Naaman Keyser, Manuscript Notes for v.
2 (north of Chelten),
History of Old Germantown, pp. 38-40
Included are typewritten notes:
"The old mansion at the southeast corner of Germantown Avenue and High Street, usually attracts the attention of strangers because of its unique appearance. The rear part is considerably older that the rest, and this part was at one time the local post office. There is much of interest connected with the place, but it is especially associated with the name of Dr. Christopher Witt, the celebrated physician, Pietist, and Mystic philosopher.
"The property is a part of lot No. 15 'towards Bristol.' Its first owner was Isaac Dilbeck, who was one of the four servants who came over with Pastorius. The early deeds do not appear to be on record, but there is a record of an agreement that Dilbeck made with the Frankfort Company, which provides that he is to give his surplus time to the company in payment for the land...
"The next owner was Daniel Geissler, who was one of the Pietists that came over with Johannes Kelpius, the celebrated leader of the 'Hermits of the Ridge.'...After the death of Kelpius [in 1708] and the scattering of the members of the Mystic community that had been established upon the Wissahickon, Geissler and Dr. Witt came to live in a small house situated on the Warmer property.
"Geissler sold the property to Christian Warmer. Christian Warmer died in 1726, and in his will he made provision for the welfare of his two friends [will's provisions state that Doctor Witt and Daniel Geissler could live on the property until their deaths]. Dr. Witt and Daniel Geissler continued to live in the little house on the Warmer estate until Geissler's death, which took place in 1745. The doctor then went to live in the larger house that had been erected some time previously by Christian Warmer (2nd)."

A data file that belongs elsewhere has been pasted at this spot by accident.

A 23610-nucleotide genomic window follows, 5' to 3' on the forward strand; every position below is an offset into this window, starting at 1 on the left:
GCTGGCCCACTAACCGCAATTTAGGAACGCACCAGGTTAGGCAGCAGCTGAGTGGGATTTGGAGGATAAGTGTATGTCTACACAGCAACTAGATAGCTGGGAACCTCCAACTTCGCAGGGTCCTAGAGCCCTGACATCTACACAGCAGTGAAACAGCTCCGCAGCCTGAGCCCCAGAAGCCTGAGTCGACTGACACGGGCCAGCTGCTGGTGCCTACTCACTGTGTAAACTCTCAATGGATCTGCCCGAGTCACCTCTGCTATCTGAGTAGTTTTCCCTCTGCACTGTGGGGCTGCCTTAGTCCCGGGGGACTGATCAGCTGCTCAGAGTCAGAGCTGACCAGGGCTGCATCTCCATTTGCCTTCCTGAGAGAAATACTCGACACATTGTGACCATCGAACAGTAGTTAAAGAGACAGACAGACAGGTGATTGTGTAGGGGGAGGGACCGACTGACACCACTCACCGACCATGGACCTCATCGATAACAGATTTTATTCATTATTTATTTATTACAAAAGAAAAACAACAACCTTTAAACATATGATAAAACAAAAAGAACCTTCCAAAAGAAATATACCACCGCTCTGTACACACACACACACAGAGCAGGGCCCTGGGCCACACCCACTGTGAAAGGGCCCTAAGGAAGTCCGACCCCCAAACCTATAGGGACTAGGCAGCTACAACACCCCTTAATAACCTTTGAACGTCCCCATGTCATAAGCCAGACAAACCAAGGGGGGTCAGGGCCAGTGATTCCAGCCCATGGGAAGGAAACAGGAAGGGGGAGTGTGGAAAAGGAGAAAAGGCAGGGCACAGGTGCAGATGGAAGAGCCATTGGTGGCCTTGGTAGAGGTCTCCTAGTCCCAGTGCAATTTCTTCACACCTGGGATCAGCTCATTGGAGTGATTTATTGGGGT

Built by Christian Warmer, early eighteenth century. 1776 Elizabeth and Lydia Warmer to John Bringhurst. The line of ownership can be traced through the following persons:
"The sisters Elizabeth C. and Margaretta H. Morris lived here together after the death of their mother in 1853. Both of these ladies were noted for their scientific attainments, Elizabeth being well known as a botanist, and Margaretta an entomologist. The enotomological researchers of the latter were of considerable importance. She is especially remembered for having worked out the life history of the seventeen-year locust."
Back to the page for this location
|| Home || Germantown || Addresses || Texts || Maps || Key ||